The Tipton Daily Tribune from Tipton, Indiana on December 11, 1970 · Page 3
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December 11, 1970

The Tipton Daily Tribune from Tipton, Indiana · Page 3

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Tipton, Indiana
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Friday, December 11, 1970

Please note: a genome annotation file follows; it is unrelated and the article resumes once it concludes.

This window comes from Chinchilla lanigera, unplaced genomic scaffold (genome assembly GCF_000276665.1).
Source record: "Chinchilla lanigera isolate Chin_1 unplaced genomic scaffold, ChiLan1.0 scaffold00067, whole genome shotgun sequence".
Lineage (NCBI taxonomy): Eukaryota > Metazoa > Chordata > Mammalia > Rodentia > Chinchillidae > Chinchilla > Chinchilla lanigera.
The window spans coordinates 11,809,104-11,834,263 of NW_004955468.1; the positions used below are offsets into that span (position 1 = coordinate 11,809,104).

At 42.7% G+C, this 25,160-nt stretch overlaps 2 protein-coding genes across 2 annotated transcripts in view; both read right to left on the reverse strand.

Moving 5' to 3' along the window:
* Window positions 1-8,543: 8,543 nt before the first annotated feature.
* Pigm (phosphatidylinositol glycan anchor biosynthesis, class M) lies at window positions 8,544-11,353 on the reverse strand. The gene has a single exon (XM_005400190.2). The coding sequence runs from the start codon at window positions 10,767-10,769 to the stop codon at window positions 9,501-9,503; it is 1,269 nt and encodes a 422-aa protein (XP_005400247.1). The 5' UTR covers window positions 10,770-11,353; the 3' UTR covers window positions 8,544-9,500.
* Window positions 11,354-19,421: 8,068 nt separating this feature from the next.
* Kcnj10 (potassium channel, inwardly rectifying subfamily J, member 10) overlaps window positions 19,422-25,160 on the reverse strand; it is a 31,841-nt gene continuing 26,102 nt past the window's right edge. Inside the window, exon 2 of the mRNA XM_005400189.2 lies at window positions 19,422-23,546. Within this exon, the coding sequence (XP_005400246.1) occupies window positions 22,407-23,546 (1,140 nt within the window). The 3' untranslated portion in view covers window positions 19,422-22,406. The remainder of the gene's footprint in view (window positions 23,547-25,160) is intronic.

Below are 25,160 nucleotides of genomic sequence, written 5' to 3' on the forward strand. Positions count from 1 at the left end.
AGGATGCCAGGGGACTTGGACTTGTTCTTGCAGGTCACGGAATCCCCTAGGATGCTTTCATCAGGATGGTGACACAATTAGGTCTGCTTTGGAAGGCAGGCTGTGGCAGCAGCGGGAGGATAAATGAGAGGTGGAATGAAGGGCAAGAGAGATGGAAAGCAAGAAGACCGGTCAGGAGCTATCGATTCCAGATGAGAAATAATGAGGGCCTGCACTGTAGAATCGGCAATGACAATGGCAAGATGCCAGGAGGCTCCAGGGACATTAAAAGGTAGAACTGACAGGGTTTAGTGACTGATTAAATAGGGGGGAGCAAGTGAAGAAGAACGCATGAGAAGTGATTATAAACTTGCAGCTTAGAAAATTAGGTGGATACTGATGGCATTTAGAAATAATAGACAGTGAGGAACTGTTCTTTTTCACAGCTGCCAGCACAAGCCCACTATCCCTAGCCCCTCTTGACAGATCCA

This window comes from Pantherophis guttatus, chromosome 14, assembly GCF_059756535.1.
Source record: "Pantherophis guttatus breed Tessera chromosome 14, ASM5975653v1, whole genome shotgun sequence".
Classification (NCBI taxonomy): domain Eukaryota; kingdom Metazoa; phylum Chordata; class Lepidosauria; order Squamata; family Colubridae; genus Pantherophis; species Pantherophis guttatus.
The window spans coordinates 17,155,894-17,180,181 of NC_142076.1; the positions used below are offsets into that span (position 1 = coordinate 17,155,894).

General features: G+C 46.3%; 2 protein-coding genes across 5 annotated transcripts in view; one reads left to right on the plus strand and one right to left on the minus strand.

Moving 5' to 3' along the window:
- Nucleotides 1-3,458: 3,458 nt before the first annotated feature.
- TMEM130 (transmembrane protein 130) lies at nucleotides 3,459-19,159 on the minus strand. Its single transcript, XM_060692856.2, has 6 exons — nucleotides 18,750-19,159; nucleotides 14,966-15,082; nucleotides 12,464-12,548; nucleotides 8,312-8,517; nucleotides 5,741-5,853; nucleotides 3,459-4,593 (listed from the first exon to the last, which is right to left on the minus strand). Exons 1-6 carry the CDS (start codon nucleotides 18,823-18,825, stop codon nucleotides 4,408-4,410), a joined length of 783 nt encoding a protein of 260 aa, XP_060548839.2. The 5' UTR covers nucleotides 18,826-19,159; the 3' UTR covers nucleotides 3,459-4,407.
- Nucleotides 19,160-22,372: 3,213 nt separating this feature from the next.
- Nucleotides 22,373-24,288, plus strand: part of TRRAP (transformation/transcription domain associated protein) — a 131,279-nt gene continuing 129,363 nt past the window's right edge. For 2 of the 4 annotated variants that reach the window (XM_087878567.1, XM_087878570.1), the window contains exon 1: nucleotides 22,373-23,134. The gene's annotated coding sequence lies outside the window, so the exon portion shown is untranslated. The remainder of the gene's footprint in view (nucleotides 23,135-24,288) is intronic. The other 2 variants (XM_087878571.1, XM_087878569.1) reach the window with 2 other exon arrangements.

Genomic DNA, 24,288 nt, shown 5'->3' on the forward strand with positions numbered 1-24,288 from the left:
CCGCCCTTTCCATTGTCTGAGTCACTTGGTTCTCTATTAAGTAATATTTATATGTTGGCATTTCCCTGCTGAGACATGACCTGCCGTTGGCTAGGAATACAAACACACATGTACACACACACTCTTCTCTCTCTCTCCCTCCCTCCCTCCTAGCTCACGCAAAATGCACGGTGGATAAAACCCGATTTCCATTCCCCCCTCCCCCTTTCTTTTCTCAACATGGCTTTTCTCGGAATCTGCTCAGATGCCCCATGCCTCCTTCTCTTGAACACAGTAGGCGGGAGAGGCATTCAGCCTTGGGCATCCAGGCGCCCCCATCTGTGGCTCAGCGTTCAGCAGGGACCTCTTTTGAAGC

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FRIDAY, DECEMBER 11, 1970 THE TIPTON (INDIANA) DAILY TRIBUNE I J age 3 Let's Have A Party Little New York Revival services will be held at the Hills Baptist Church each evening Sunday, December 13, through Friday, December 18. . Evangelist will be Rev. Willis Lucas. Music will be directed by John Mclntyre of Crawfordsville. Everyone is invited to attend any or all of the .services. Report on County Home Excelsior Class Has Party What could be more fun during the holidays than a children's Christmas party? The main feature would be cookie-cutter sandwiches made in the shape of Christmas trees,-bells and stars. These are all made very simply with the help of cookie cutters. They can be made in advance and would certainly entice the most reluctant little eaters. Next on the menu would be Fun Frank and Fruit KaDoos, wmcu me children can holdover a miniature hibachi to heat quickly. These are not only fun to eat, but look colorful and pretty on the table. . Finally, serve a steaming hot casserole of macaroni and smoked sausage, sliced bite-size. The addition of Christmas tree-shaped pimentos (again made with your cookie cutter) to the top of the casserole will make it appear, even more festive. We think this would make a perfect Sunday nighPsupper treat on a cold winter's eve after the children return, perhaps from a Christmas matinee. All of the recipes can be prepared well in advance and-be ready to serve on quick notice, if you have holifiay help by having ready-to-serve luncheon meats on hand. Cookie Cutter Sandwiches 1/2 cup (1. stick) soft butter 2 Tablespoons prepared mustard Sliced sandwich bread Assorted sliced luncheon meats Assorted cheese . Olives, pickles Chili sauce, salad dressings Egg salad, etc. Blend butter and mustard. With cookies cutters, cut bread into ANTIQUES Hew & Used Furniture OpenTues. - Fri. 1 to 5 ^sSaU&Sun. 12 to 5:30 Atlanta and Bank Building Atlanta, Ind. Christmas shapes such as stars, trees, bells, etc. Spread bread with mustard butter. Cut luncheon meat into matching shapes and top buttered bread. Then top with anything of your choice, fastened down with a little salad dressing — cheese cut-outs, sliced olives, tiny pickles, chili sauce, egg salad, etc. The luncheon meat also keeps the bread from soaking so the more moist spreads and salads need not be rulled out and the sandwiches may be made well in advance. Most sandwich combinations can be served hot as well as cold, and can be heated under the broiler at the last minute. Smokey Macaroni 1-1/2 cups (7-ounce pkg.) elbow macaroni. 3 Tablespoons butter 3 Tablespoons flour 2 cups milk 2 cups shredded Cheddar cheese 1 10-ounce pkg. link sausages, or any other variety of smoked sausage Pimento garnish (optional) Cook macaroni according to package directions; drain. Melt butter; blend in flour. Add milk. Cook and stir till thick. Add cheese; stir till melted. Combine sauce, macaroni and smoked sausage. Turn into two- quart casserole. Bake in moderate oven (350 degrees) about 45 minutes or until bubbly and browned. Wtih small cookie cutter cut Christmas shapes such as trees or stars from pimento to use as garnish. Makes 8 servings. Fun Franks and Fruit Kabobs 1 pound franks, quartered Canned cling peach halves, quartered Cannes pineapple chunks Sweet midget pickles Maraschino cherries Barbecue sauce Bamboo hibachi skewers Fill skewers with frank pieces and fruit; brush with barbecue sauce. Allow kabobs to drain a few minutes. Heat over hot coals in hibachi. 8,000 Choices Today's shopping consumer has approximately 8,000 different items to choose from in a big supermarket. About 2,000 new items are added to the shelves, every year. Miss Connie Stewart was home from Anderson College to spend the weekend with her parents, Mr. and Mrs. Otis Stewart. Women of Moose Women of the Moose had their meeting December 9. Mary Stepp Sr. Regt. presided. Four fold declaration was given with Chaplain Lillian Ogden voicing the opening prayer. All co-workers are urged to bring food for Christmas baskets next week as there will not be any meeting on the Dc. 23. Next week, Dec. 16, is the Christmas Party. Each coworker is to bring a $1. gift exchange and something for refreshments after the meeting. Attendance prize was won by Mary Stepp. Three new candidates were balloted upon. Goldsmith Extension The Goldsmith Extension Homemaker's had their annual Christmas dinner at Laughner's Cafeteria, Kokomo. Dining table was decorated for the holiday season. " Grace before the meal was said by the.president, Mrs. Earl Thomas, and a per-.: iod of silence was observed in memory of Mrs. Bertha Wood, ,who was an active member of the club. During the afternoon the history of the song of the month was : given by, Mrs. Leonard Sturdevant and the group were led in singing by Mrs. Jack Teter. A poem by Helen Steiner Rell and The Christmas Story was read by Mrs. Thomas. Roll call was answered by relating a family Christmas tradition. A short business meeting was after which the group exchanged gifts revealing the name of their mystery pals. Those present were: Miss Minnie Rode, Mesdames Rupert Watson, Vern Jackson, Jack Teter, Goldie Samuels, Anna Lee Townsend, Earl Thomas, Leonard Sturdevant, and Wallace Longfellow. Guests were Jerry and Erie Teter. Members of the Christian Wo- mens Fellowship of the East Union Christian Church met Tuesday for their annual Christmas dinner. Mrs. Wade McCutchan voiced prayer before the meal. Hostesses were Mrs. Audley Quear, Mrs. Rowena Pitts, and Mrs. Elmer Fry. . ; i • j Tables were covered with a red cloth centered with arrangements of'Christmas greenery, etc. ;•• | '. After dinner, meeting was called to order by Mrs. Wade Stone, who read a poem entitled, "Suppose." This was followed with prayer by Mrs. Phil Thompson. Mrs. Wayne White read the minutes of the previous meeting, and Mrs. Gene Whisler gave the treasurer's report. Twenty - nine persons answered roll call with a verse of scripture. Several thank you notes were read or expressed. | The sick were reported on and cards were sent to the men in service. Two of the ladies reported on the group's visit to the County Homes last month. | A note from Mrs. Lee Egler, the year's president, was read expressing her appreciation for the help and cooperation she received from the women during the year. Program books were passed out. j Lesson was presented by Mrs. Gene Whisler. She read an artif Alter the party, get rid of 4» cnnkiitji odors and rigarclto ?8 smoke in minutes by buhiing arancllc in eaili room. DO YOU LOVE THAT OLD DILAPIDATED Chair or Sote Wtcumaiit lik« MW tfiin pbOM 675-4939 M0 E. M*dl«on Tiptop cle, "He Dwelt Among Us." Mrs. James Curtis led the devotional period reading a poem "The Story That Never Grows Old." Mrs. Rex Dunning played some Christmas carols on the piano. Mrs. Curtis closed with prayer. The offering was received and the meeting closed with the missionary benediction. Members enjoyed a gift exchange and food items were brought for Sunn Hill Children's Home and Ladoga Children's Home. Present were Miss Esther Spurgeon and Mesdames Ralph Basey, Dave Smith, Rex Dunning, and daughter Pam, Kenneth Nigh- tenhelser, Mabel McKay, Frank Brown, George Overdorf, Harry Clark, Jane Brammen and children, Wilma Partlow, Fern Sweet, Wade Stone, Ethel Stone, Leo Egler, Wayne White, Dana Lockwood and daughter, Cleon Silence and daughter, Audley Quear, James Curtis and son. Rusty; Phil Thompson, Jack Stewart, Rovena Pitts, Gene Whisler, Wade McCutchan, John Sam-, uels, Elmer Fry, Harry Whisler and Bob Calvin. - Next meeting will be January 12 at 1:30 p.m. Hostesses will be Mrs. Ralph Basey and Mrs. Wade- McCutchan. Lesson leader will be Mrs. George Overdorf and devotional leader will be Mrs. Wilma Partlow. life is Worth Living Forever Striving Kempton Extens ion The.annual Christmas dinner of the Kempton Women's Christian Society was Wednesday evening, December 2, in the church basement. Following the dinner, the group went to the fellowship room upstairs. Business meeting was opened with prayer and the reading of a poem about Christmas by the president, Mrs. Robert Haller. Minutes of the last meeting and the treasurer's report were read and approved. A committee consisting of Mrs. Marge Gossard and Mrs. Phyllis Cline is to prepare boxes for pur service men. Another committee was appointed Jp prepare boxes for our "shut-ins": Mrs. Blanch Ramseyer, Mrs. Mae McMuU- an, Mrs. Opal Fearnow.andMrs. Mary Ellen Haller. Each member is to bring home-made cookies to the church Tuesday, Dec. 8. Mrs. Haller held a short memorial service for Mrs. Audrey Cunningham. Devotions were given by .Mrs. Ethel Stroup reading the Christmas Story and an article about Mary, the mother of Jesus, which was written by Mrs. T.E. Beihold. An interesting lesson on "Esther" was given by Mrs. Robert Stafford. Meeting was clcned with a prayer. A social hour followed with a gift exchange.. Twenty- four (24) members were present and five guests: Mrs.,Gene Wann and grandson, Mark; Miss Vivian McMullan, Miss Joan Storms, and Miss Cindy Moore'.. Indeed I count everything as loss because of the surpassing worth of knowing Christ Jesus, 1 my Lord. For his sake I have suffered the loss of all things; and count them as refuse, in order that I may gain Christ and be found in him, not having a righteousness of my own, based on law, but that which is through faith in Christ, the righteousness from God that depends on faith. (Philippians 3:8-9) Life is the constant struggle to gain perfection in Christ which can only be known through com-; plete committment to Him. Not that we can become perfect in this life but that we daily strive toward that mark. Through faith, perfection comes as we are reconciled to God; The sufferings of Christ on the Cross, who though perfect Himself, took our sins and made the way to righteousness through the sacrifice of His life. _ Because of our human nature, we will experience failures in this life; we will be nidged by man according to our actions and we will know lonliness and sorrow. Through our stumblings and errors along the way, we look to Christ who leads us onward, increasing our strength and granting us the hope of eternal life which will find perfection in every aspect. If it were possible for man to be perfect by his own actions there would have been no need for Christ to die on the Cross. But man by nature is unrighteous and cannot be reconciled to God without first being aware of his need for Christ. Salvation comes to those who hearing of Christ, believe in Him and accept Him as Lord and Savior J Our guilt is washed away by the blood of our redeemer. Our faith in Him grants us entrance into the Kingdom- of Heaven while on this earth as we strive toward the mark of our calling. Mrs. Virgil Carter with Mrs. Rath Hamilton as co-hostess entertained the -Enooloior Class and guests of the Sharpsville United Methodist Church at her home Wednesday, December 9, at a carry-in dinner, business and social hour and a Christmas exchange of gifts. : Mrs. Nell Herron gave the prayer of thanks. Tables were decorated with Christmas decorations a center piece of multicolored mums furnished by Mrs. Fred Leap and little gold angels on white cards at each place setting. The house was decorated in holly, and a Christma- tree lighted was an attractio for the party. Following the dinner a devt tional and business hour held with Mrs. Preston, vice president in charge. She opened her program with "A Christmas' Prayer" and read from the Bible the 2nd chapter of Luke, the story of the Birth of Christ. Mrs. Huffer expressed her thanks from the class for having the dinner to Mrs. Carter and to Mrs. Hamilton for her assistance. A thank you note was read from Mrs. Amy Herbert, who is unable to attend, and sent her birthday offering. A Christmas card and letter was read from Mrs. Carrie Thomas, president of the class, who is spending East Union By Mrs. George Overdorf Connie Pickard, daughter.of Mrs. Betty Pickard^ underwent an appendectomy Monday at Riverview Hospital, Noblesville. COMING EVENTS FRIDAY Twilight Club - 6:30 p.m., Mrs. Harold Weismiller World War I Barracks Auxiliary - 7 p.m., GAR Room. Installation of officers Carnation Club - Christmas dinner, 6 p.m., Mrs. Ella Wilson, 217 W. North St. Bring own table service. Double Dozen Christmas dinner, Meet at home of Mrs. Carlos Bockover at 5:45 p.m., dinner at 6:30 p.m. at Monte's, Kokomo SATURDAY Ever Ready "Class Party of the Steak Affluence More steak appears on the family table as take-home pay increases. In 1955 families were eating about the same amount of steak and ground beef, each 30 percent of the total beef consumed. A decade later'the steak share rose to 41 percent and ground beef dropped to 25 percent. Wesleyan Church - 6 p.m., Mr. and Mrs. Russell Morrison, route 4, Atlanta. Pitch-in and gift exchange SUNDAY Loyal Workers Sunday School Class of the Hobbs Christian Church - pitch-in Christmas dinner. $.50 gift exchange MONDAY Sigma Delta Pi Christmas party, Tom's Cafeteria - 6:30 p.m., One dollar gift exchange U* U% . .. for Th* Fiixil la CUSTOM PICTURE f RAMINC AISO • MfMitaM • Mirrao Inmti I Itafraund • Mitt A KOKOMO GLASS SHOP, INC " * tnrtwmuu' mtM> H.UMW the winter in Spririgbranch, Texas, with her granddaughter and husband who are in the service. Also giving birthday offerings were Mesdames Lottie Duncan, Geneva Richards, Wanita Carter and Mrs. Herbert. Happy Birfflday was sung to them by all present. Excelsior Class presented a Christmas check to Rev. Fred Mossburg. For the social hour articles Were read by Mrs. Edna Hawkins, "You set down and PU stand Pal." Also, "Lets tell it over" and "Sunset." Mrs. Blanch George read "The Double Gift", Mrs. Huffer, "The Priceless Gift of Christmas," and Mary Leap, "Children Learn What They Live". Get well cards were sent to Mesdames Elsie Whitehead, Roy Phelps and Mae Edwards of Kokomo and signed by all present. Highlight of the day was the Christmas gift exchange. Each gift was numbered and each one present drew a number. Others present who did not read an article were Mesdames Nell Herron, Lillie Imbler, Ruth Price, Lottie Duncan, Geneva Richards, Clara Booth, Blanch Carter, Ruth Hamilton, Zola Beatty, Ina McCoy, Rev. Mossburg, Virgil Carter and children, Cosandra Leisure, Dana Br.oyles, and Shiela C nap- man. The party was dismissed by Mrs. Blanch George. Mrs. Earl Coppess is a patient in Rivemew Hospital; Noblesville. Mr. and Mrs. Lee Egler and Mr. and Mrs. Radford Dunning spent a few days deer hunting in northern Michigan. Doug Quear received a four year attendance pin Sunday morning at the East Union Christian Church. Food Up Less In the past 10 years consumer incomes rose 66 per cent while the price of food, purchased for home use moved up only 22 per cent. Consumers paid 43 per cent Note Time Change The Co-Workers Class of the Kemp United Methcdist Church will have their monthly party at 5 p.m. on Dec. 13 in Fellowship Hall. The committee Mr. and Mrs. Hubert Grishaw, Mr. and Mrs. C. F. Regnier, Mrs. Fpy Rayl Mrs. Louise Martinson, Mrs. Glenn McCorkle and Mr. and Mrs. R. E. Norris will furnish the Turkey, dressing and drink. A short business meeting with the vice president Mrs. H. V. Morris will follow the dinner. The group will adjourn and attend the Sunday School Christmas Program presented by the children and kindergarten.. The committee has spent many hours preparing for this special event. Plan to be present. more for services, 25 per cent more for transportation and 55 per cent more for medical care. . ATTENTION HOME OWNERS FIVE HOMES In Tipton County U.S. STEEL-ALSIDE Subsidery of U.S. Steel NOW HAS PERMANENT Super - Steel - Siding OFFER ENDS 675"2691 DECEMBER 15th V AV/ 7 1 INSTALLED BY LOCAL DEALER IACK HALL HON. Wain - Tipton